Luxury Lab | China: The Biggest Opportunity for Luxury Brands in a Generation

NEW YORK, United States — Making economic predictions isn’t easy these days, what with key indicators slumping one day and then bouncing back the next. But even as the global economy keeps market observers and analysts on their toes, there is one thing that everyone seems to agree on: the pre-eminence of the Chinese economy.

Last month, the Chinese government announced that it was depegging its currency from the US dollar, allowing the Yuan to appreciate within a defined band, slowly abandoning the exports-led growth strategy which has made Chinese goods cheaper in the global market in recent years. But now, as Western economies stop and start, the Chinese government is looking to sustain its growth by stimulating demand at home. Last week the IMF made projections that China’s growth rate will slow somewhat next year from over 9.9 percent in 2010, to 9.6 percent in 2011.

But still, for luxury goods companies, China offers the biggest opportunity for luxury brands in a generation.

According to the latest research from luxury thinktank L2, based at New York University, founder Scott Galloway said in an interview with Bloomberg TV, “when you look at the sheer size of incremental revenue that the Chinese market offers, especially online, you could hit singles in every market, but as long as you connect with the ball in China, your shareholders are going to be just fine.”

Percent of Luxury Consumers under 45 | Source: NYU Stern

Percent of Luxury Consumers under 45 | Source: NYU Stern

The numbers are staggering. Galloway and his team report that 840 million people will be online in China three years from now, which means there will be more people online in China than the US, Europe and Japan combined. More than 80 percent of Chinese luxury consumers will be under the age of 45, a digitally savvy, voracious online consumer.

“You couple that kind of growth online with the fact that you have a younger more digitally native consumer, and you have the largest channel anywhere…for luxury goods, the online channel in China might be the biggest market worldwide in five to ten years,” says Galloway, with a luxury market growing at 15 percent per year.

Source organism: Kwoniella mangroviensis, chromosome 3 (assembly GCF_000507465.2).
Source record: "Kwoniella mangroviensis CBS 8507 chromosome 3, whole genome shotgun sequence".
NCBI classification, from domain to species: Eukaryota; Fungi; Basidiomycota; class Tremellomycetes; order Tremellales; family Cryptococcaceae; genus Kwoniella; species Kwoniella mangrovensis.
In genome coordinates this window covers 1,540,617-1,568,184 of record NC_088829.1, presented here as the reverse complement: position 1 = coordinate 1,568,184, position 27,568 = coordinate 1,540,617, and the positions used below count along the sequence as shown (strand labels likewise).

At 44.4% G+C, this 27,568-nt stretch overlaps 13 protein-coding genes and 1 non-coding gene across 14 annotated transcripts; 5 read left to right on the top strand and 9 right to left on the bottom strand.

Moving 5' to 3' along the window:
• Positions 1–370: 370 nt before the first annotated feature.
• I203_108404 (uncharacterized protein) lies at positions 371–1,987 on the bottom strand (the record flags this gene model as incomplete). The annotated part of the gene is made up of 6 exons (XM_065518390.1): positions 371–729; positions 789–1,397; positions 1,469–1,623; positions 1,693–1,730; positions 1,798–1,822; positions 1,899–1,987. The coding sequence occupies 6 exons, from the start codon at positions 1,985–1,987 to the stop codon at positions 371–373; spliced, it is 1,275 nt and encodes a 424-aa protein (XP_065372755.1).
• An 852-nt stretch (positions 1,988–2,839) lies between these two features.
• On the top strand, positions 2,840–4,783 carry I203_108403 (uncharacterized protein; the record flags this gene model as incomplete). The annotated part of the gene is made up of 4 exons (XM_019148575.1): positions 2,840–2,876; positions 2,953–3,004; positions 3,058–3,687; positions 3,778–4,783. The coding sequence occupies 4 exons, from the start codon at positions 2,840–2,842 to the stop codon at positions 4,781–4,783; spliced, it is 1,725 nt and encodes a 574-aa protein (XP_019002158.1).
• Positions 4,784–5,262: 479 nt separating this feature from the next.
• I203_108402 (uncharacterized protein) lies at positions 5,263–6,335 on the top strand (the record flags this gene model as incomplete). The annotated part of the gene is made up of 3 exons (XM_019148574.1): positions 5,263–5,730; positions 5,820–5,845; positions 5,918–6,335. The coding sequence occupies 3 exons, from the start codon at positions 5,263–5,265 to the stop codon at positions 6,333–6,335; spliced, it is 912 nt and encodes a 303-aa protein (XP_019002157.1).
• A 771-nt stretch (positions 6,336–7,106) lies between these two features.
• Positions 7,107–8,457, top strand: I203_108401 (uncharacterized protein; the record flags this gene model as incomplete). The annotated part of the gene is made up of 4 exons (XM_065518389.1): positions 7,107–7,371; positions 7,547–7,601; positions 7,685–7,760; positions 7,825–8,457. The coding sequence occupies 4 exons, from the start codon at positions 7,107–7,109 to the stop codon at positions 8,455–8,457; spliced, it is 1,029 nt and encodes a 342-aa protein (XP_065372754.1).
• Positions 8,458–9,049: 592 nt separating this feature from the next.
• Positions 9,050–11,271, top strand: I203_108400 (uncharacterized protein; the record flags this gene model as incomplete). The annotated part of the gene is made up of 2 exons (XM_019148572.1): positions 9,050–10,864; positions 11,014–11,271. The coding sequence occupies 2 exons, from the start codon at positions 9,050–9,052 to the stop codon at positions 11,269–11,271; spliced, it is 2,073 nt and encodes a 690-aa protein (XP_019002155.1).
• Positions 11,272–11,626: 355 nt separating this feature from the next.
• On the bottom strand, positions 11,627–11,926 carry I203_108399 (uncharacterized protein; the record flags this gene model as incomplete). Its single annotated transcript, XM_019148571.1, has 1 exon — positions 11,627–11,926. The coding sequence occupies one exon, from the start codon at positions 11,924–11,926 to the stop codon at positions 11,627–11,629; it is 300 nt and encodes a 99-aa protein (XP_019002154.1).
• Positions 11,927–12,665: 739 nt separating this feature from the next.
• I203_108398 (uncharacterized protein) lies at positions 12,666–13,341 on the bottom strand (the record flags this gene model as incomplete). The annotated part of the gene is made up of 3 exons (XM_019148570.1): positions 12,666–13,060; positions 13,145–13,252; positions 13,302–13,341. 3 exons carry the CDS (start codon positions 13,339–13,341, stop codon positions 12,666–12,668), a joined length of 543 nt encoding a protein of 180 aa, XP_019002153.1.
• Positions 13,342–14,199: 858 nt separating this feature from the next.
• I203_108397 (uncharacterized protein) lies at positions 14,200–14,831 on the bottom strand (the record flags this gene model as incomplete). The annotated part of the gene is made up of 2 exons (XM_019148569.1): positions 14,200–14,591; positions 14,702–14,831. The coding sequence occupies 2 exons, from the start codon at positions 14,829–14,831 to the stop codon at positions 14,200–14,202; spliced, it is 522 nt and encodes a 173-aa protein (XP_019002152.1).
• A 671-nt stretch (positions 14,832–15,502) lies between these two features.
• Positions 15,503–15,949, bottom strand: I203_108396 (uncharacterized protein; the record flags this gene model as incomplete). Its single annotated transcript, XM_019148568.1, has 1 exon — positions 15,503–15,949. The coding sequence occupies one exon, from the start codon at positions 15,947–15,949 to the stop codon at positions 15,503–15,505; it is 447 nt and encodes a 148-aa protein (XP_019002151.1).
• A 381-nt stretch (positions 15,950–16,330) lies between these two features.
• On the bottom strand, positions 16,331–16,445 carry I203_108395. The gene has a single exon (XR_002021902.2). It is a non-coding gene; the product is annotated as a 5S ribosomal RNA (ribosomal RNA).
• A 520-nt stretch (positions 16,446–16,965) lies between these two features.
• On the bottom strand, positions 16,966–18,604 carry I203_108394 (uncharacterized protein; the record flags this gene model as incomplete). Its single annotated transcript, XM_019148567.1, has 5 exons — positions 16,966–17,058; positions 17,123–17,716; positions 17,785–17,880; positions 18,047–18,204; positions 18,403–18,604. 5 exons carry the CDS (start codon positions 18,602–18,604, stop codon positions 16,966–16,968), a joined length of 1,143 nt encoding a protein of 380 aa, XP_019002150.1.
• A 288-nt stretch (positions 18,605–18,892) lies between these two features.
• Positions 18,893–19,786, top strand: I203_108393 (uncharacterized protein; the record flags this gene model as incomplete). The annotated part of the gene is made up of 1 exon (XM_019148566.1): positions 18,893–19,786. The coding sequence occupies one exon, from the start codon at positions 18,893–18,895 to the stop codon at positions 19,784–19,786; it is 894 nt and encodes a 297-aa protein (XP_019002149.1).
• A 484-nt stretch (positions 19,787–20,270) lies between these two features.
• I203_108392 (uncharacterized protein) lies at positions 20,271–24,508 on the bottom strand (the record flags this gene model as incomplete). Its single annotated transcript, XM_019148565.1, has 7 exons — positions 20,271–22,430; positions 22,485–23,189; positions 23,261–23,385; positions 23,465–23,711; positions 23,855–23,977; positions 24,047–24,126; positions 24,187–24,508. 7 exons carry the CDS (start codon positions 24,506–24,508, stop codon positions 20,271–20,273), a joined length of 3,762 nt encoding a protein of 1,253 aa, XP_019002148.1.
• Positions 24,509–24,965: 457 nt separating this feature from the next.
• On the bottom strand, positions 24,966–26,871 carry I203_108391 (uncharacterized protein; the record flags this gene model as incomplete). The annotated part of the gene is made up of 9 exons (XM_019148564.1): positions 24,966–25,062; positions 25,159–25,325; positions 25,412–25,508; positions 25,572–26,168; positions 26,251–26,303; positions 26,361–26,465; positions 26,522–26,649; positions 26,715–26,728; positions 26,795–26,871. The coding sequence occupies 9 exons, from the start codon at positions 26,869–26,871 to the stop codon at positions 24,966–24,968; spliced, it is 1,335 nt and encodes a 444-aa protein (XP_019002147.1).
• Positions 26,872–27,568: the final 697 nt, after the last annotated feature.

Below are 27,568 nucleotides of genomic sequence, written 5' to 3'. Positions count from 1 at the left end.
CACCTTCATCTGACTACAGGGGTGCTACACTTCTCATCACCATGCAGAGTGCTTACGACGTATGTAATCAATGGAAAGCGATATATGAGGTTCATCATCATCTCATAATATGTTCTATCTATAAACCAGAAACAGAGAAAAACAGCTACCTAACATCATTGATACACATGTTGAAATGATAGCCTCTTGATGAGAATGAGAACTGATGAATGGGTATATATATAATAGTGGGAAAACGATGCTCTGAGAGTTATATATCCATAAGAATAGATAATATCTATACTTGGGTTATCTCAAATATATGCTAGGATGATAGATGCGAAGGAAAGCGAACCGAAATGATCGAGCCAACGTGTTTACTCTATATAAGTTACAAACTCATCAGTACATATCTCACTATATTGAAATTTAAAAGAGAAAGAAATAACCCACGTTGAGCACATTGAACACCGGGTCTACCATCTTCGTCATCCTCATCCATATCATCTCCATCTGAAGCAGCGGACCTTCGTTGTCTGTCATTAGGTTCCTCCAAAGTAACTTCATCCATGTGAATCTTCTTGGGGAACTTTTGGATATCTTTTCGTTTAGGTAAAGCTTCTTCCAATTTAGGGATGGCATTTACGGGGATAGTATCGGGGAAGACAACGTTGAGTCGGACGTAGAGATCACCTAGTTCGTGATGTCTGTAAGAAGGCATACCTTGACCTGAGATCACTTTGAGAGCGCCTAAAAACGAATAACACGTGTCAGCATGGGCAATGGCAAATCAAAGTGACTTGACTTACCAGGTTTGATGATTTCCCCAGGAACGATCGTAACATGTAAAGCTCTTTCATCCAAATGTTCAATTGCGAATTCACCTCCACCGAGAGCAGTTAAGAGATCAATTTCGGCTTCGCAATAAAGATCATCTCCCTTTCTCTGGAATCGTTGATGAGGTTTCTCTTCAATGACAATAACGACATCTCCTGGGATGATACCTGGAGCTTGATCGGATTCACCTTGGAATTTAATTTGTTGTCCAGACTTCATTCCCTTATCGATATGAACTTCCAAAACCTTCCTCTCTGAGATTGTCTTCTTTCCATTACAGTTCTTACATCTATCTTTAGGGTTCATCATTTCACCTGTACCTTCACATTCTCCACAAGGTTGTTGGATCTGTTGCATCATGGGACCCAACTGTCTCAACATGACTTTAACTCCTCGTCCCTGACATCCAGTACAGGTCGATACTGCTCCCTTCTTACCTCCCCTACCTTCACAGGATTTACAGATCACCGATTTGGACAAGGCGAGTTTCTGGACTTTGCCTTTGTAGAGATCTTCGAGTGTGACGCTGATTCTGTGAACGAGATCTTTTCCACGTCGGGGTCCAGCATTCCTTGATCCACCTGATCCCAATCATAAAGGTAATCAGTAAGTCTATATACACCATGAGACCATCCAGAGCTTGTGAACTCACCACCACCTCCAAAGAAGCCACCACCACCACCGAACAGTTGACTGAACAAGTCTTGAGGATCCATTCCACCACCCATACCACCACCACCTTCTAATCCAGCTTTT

For further information on L2′s China Digital IQ research, you can download the full report or register a free webinar from L2 to be held this Wednesday, 14 July at 10am Eastern time, 3pm London time.

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  1. I believe the source for those stats above (in the image in the post) are from the from 2008 Wealthy Chinese Consumer Survey (McKinsey) via the NYU Stern report.

    I think omitting the explicit fine print from the source reports is a little misleading, they are vital to understanding the information. Specifically I think there is a big difference in what is defined here as Wealthy and what we consider Luxury.

    According to the report a wealthy household (in an urban environment) is one whose income is more than 250,000 RMB (roughly 25,000 GBP)

    The equivalent earnings (US and Japan) are PPP adjusted, which works for cheap local products and services, but I believe it cannot be used when comparing purchase power on fixed price Luxury goods regardless of local economy. The cost of local products or services will define how much disposable income is available but will not make imported Luxury goods any cheaper.